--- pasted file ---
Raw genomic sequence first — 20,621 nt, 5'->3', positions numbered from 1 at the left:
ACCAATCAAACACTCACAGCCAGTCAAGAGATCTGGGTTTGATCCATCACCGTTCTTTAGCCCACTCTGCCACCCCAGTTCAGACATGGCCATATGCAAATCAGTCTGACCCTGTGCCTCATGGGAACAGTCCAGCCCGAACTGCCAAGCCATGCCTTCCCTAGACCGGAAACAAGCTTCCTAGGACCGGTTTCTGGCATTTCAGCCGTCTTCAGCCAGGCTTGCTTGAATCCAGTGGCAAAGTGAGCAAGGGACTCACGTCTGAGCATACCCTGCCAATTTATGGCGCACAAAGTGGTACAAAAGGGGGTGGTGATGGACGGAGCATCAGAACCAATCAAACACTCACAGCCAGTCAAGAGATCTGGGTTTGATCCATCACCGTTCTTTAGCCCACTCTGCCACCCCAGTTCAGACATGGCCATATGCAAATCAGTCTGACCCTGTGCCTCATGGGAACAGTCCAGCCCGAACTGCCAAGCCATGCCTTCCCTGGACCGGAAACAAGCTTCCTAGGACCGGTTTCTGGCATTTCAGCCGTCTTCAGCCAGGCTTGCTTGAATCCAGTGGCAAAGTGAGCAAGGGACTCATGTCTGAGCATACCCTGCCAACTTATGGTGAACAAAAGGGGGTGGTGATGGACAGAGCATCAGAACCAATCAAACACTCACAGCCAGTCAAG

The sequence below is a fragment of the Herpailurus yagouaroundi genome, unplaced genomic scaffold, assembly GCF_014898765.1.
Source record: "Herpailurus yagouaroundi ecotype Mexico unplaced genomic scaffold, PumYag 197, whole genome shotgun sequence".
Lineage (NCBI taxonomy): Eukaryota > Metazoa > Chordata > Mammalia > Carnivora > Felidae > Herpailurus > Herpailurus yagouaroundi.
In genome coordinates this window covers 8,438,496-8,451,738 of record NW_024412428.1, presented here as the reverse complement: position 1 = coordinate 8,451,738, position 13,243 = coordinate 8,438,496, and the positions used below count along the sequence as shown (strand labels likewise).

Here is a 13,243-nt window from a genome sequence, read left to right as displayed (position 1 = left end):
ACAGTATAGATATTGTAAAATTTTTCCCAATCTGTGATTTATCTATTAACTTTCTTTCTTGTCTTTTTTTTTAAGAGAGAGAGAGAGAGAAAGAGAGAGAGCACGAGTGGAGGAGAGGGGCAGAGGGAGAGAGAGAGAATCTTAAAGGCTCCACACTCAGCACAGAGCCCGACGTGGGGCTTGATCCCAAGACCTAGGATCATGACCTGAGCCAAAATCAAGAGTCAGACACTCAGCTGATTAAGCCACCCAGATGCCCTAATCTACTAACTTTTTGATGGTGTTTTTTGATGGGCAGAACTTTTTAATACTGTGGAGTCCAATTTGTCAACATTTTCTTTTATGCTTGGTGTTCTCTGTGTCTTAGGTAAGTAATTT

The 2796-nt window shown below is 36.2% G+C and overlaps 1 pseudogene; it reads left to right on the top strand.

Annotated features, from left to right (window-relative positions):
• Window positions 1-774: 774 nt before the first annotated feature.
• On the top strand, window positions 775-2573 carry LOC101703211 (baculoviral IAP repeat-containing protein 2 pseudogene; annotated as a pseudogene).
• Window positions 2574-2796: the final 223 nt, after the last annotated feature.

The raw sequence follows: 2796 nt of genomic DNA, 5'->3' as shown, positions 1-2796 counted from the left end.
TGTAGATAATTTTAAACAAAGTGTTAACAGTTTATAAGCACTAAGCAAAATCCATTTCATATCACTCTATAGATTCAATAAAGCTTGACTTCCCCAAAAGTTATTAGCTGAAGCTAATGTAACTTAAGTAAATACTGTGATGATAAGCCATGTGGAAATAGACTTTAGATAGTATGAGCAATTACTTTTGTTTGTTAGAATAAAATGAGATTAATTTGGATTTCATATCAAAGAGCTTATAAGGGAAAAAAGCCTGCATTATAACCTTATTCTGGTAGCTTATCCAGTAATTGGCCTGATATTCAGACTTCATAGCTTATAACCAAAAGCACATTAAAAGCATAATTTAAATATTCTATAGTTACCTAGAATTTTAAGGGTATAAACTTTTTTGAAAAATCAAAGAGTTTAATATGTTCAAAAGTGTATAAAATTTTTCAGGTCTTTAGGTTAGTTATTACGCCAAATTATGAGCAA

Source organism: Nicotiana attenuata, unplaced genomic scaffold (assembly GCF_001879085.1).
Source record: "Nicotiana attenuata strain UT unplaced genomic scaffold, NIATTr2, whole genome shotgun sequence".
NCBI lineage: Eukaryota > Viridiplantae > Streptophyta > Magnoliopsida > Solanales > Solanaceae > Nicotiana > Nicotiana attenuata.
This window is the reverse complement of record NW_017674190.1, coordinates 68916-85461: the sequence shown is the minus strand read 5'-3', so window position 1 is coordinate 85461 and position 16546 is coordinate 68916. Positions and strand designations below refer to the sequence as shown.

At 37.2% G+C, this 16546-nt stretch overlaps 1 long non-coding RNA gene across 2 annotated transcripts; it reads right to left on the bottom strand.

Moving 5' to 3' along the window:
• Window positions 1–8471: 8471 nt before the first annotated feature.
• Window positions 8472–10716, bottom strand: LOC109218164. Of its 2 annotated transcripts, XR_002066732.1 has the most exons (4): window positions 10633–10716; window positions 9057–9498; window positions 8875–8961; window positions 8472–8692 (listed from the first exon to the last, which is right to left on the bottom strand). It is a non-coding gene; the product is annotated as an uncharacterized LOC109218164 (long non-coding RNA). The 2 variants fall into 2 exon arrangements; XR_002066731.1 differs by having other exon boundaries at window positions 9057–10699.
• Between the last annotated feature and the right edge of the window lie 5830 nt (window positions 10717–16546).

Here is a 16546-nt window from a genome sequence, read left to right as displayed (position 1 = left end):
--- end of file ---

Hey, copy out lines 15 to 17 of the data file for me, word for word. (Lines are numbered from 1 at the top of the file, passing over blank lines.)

TGTAGATAATTTTAAACAAAGTGTTAACAGTTTATAAGCACTAAGCAAAATCCATTTCATATCACTCTATAGATTCAATAAAGCTTGACTTCCCCAAAAGTTATTAGCTGAAGCTAATGTAACTTAAGTAAATACTGTGATGATAAGCCATGTGGAAATAGACTTTAGATAGTATGAGCAATTACTTTTGTTTGTTAGAATAAAATGAGATTAATTTGGATTTCATATCAAAGAGCTTATAAGGGAAAAAAGCCTGCATTATAACCTTATTCTGGTAGCTTATCCAGTAATTGGCCTGATATTCAGACTTCATAGCTTATAACCAAAAGCACATTAAAAGCATAATTTAAATATTCTATAGTTACCTAGAATTTTAAGGGTATAAACTTTTTTGAAAAATCAAAGAGTTTAATATGTTCAAAAGTGTATAAAATTTTTCAGGTCTTTAGGTTAGTTATTACGCCAAATTATGAGCAA

Source organism: Nicotiana attenuata, unplaced genomic scaffold (assembly GCF_001879085.1).
Source record: "Nicotiana attenuata strain UT unplaced genomic scaffold, NIATTr2, whole genome shotgun sequence".